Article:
Many workers are moving towards a practice of “quiet quitting,” which, though somewhat misleadingly named, involves setting firm boundaries around work and resolving to meet expectations rather than exceed them. But not everyone enjoys that luxury. Doctors, teachers, and other caregivers may find that it is much harder to avoid going above and beyond when there are patients, students, or family members in need.
What happens when you can’t easily scale back from a state of overwork because of the moral demands of your job? It might lead to a specific kind of burnout: moral burnout. Like other varieties of burnout, moral burnout can leave you feeling mentally and physically exhausted, disillusioned with your work, and weakened by a host of other symptoms. Unlike other varieties of burnout, moral burnout involves losing sight of the basic point or meaning of morality itself.
How could this happen? Many people enter caregiving professions out of a desire to help people and do the right thing — out of a deep commitment to morality itself. When people in these professions find that, despite their best efforts, they cannot meet the needs around them, it can be easy to feel defeated.
Over time, the meaning of those moral commitments can become eroded to where all that is left is a sense of obligation or burden without any joy attached to it. The letter of the moral law has survived, but not its spirit.
Moral philosophers often try to defend morality to the immoralist who only cares about themselves and maybe the people around them. But it seems to me that there might be an equally strong challenge from the other side: the hypermoralist who tries to follow morality’s demands as best they can but who is left cold and exhausted, no longer seeing the point of morality though still feeling bound to its dictates. What might the moral philosopher say in defense to this kind of case? It seems that it depends on diagnosing what exactly has gone wrong.
So, what has gone wrong when “moral burnout” appears? First, it seems that, like in normal cases of burnout, the person is not receiving enough support or care themselves. This might be from a systematic failure, such as doctors being unable to get their patients the care they need due to injustices in the healthcare system. It could be from an interpersonal failure, where friends and family members in that person’s life fail to see their needs or adequately support them. Or perhaps it is from an individual failure, such as the person failing to reach out for or accept help.
The main problem is that there is a significant mismatch between the amount of morally significant labor that the person gives and the amount of support and recognition they receive.
This mismatch alone, however, is not enough to explain why the hypermoralist is left cold by morality. Sure, they may feel exhausted and disillusioned with their job or the people around them, but they might say something like “morality is still worthwhile; it’s just that other people aren’t holding up their end of the deal with me.”
What else is required to become disillusioned with morality itself? Especially for those who were raised to take all the responsibility on themselves, it’s easy to misunderstand morality as having to do only with duties to others and not at all with duties to oneself. In this case, the person can fail to properly value or take care of themselves, and lose sight of an important part of morality – self-respect. It is no surprise that this kind of person would become disillusioned.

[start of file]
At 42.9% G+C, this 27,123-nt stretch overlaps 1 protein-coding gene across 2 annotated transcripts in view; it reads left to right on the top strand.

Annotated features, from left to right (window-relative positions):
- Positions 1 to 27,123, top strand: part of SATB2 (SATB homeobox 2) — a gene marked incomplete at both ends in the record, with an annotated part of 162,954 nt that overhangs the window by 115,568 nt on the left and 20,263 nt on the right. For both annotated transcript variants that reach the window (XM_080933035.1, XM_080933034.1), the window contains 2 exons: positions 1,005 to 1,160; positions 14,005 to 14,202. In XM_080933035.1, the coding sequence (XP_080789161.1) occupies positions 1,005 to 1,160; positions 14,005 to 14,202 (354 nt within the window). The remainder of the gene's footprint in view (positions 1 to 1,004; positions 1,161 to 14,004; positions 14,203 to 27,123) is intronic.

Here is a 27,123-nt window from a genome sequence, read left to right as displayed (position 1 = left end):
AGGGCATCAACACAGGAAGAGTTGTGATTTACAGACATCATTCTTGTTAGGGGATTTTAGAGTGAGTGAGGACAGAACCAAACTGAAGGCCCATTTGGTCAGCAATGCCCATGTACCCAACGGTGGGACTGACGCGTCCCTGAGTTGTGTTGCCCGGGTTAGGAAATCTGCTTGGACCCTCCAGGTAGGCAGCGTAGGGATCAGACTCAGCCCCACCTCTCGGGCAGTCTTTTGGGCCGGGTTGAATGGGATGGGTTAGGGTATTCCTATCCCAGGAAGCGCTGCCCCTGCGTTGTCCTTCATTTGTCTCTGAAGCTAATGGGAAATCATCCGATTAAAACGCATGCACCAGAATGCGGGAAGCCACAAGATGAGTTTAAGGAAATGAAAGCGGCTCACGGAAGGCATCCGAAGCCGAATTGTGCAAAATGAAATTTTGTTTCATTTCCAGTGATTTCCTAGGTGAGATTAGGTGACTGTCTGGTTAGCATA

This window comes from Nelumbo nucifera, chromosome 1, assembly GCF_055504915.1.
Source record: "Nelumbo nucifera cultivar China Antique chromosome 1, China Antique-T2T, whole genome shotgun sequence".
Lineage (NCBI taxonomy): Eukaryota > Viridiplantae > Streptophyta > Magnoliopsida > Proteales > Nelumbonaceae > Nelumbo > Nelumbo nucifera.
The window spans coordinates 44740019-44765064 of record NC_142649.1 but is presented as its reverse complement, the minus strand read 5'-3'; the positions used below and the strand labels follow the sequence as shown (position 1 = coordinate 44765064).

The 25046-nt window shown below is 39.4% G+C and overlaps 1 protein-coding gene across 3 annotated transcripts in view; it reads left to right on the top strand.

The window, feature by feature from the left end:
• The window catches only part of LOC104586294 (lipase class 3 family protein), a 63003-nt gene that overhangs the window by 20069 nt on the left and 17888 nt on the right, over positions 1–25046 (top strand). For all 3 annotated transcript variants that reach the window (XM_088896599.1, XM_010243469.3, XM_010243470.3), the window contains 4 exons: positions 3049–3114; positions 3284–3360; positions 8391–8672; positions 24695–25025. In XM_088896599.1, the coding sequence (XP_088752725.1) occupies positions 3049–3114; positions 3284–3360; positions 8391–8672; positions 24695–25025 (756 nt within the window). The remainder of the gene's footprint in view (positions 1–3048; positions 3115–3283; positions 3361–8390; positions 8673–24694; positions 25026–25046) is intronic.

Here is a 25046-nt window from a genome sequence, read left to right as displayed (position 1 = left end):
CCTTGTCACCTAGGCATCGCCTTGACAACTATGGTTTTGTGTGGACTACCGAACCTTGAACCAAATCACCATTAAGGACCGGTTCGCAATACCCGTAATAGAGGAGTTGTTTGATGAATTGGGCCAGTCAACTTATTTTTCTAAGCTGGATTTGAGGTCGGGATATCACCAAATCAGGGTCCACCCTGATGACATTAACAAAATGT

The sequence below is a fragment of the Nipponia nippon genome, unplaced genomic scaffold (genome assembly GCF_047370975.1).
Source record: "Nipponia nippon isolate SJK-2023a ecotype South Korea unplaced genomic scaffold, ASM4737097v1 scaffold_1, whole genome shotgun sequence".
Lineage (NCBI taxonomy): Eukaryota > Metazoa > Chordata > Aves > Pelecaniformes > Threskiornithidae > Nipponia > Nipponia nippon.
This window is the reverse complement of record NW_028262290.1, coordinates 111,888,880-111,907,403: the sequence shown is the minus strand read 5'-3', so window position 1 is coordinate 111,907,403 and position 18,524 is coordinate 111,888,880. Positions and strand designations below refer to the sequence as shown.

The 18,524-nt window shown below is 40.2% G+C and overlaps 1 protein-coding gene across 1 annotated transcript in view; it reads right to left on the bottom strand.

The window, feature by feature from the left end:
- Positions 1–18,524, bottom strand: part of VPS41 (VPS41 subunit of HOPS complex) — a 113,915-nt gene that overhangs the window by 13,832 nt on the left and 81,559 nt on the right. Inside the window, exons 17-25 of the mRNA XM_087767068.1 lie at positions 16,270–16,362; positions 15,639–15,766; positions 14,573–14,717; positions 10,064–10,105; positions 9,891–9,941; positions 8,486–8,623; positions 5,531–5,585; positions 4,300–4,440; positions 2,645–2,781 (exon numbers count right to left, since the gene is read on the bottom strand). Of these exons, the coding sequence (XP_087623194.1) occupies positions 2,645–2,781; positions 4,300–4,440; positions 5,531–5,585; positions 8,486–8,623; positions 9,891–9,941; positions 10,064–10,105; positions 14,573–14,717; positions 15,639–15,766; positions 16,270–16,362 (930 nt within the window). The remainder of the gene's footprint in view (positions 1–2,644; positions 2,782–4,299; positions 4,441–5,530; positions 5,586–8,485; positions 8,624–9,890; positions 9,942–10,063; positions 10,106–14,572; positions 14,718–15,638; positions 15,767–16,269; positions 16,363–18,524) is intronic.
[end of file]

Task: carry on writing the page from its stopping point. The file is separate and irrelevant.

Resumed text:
Even for those who understand the importance of duties to oneself, it can be easy to fall into a similar trap of self-sacrifice if no one else will take responsibility for a clear and present need.
Another possibility is that, even though the person recognizes and works to fulfill duties of self-respect and self-care, they may find themselves caught up in a kind of rule fetishism, where morality becomes merely a list of moral tasks to complete. Self-care becomes another obligation to fulfill, rather than a chance to rest and recuperate. In this state, morality can seem to be a matter solely of burdens and obligations that must be completed, without the sense of meaning that one would normally get from saying a kind word, helping someone else, or standing up for oneself. Perhaps the hypermoralist has lost sight of the possibility of healthier relationships with others, or is unable to set healthy boundaries within their relationships or accept friendship and help from others.
Like friendship, morality is not transactional – it isn’t simply a set of tasks to complete. Morality is essentially relational.
Though praising and blaming ourselves and others for the actions we perform is a core part of our moral practices, these norms allow us to analyze whether we stand in the right relation with ourselves and with others. It is no surprise, then, that the hypermoralist has lost the meaning of morality if they have substituted its relational core of love for self and love for others with a list of tasks and obligations that lack relational context.
So, what can the hypermoralist do to regain a sense of moral meaning? The answer to that question depends on a host of considerations that will vary based on the individual in question. The basic gist, however, is that it’s vital to seek meaningful and healthy relationships and advocate for support when it’s needed. For example, a doctor in an unjust working environment might protest the indifference and profit-motivation of insurance companies who stand in the way of their patients getting the care they need. Ideally, this would not be another task that the doctor takes up alone but one that allows them to be in solidarity with others in their position — meeting people they can trust and rely upon along the way. Seeking out those meaningful and healthy relationships (moral and otherwise) can be tricky. But I hope for all of us that we can find good friends.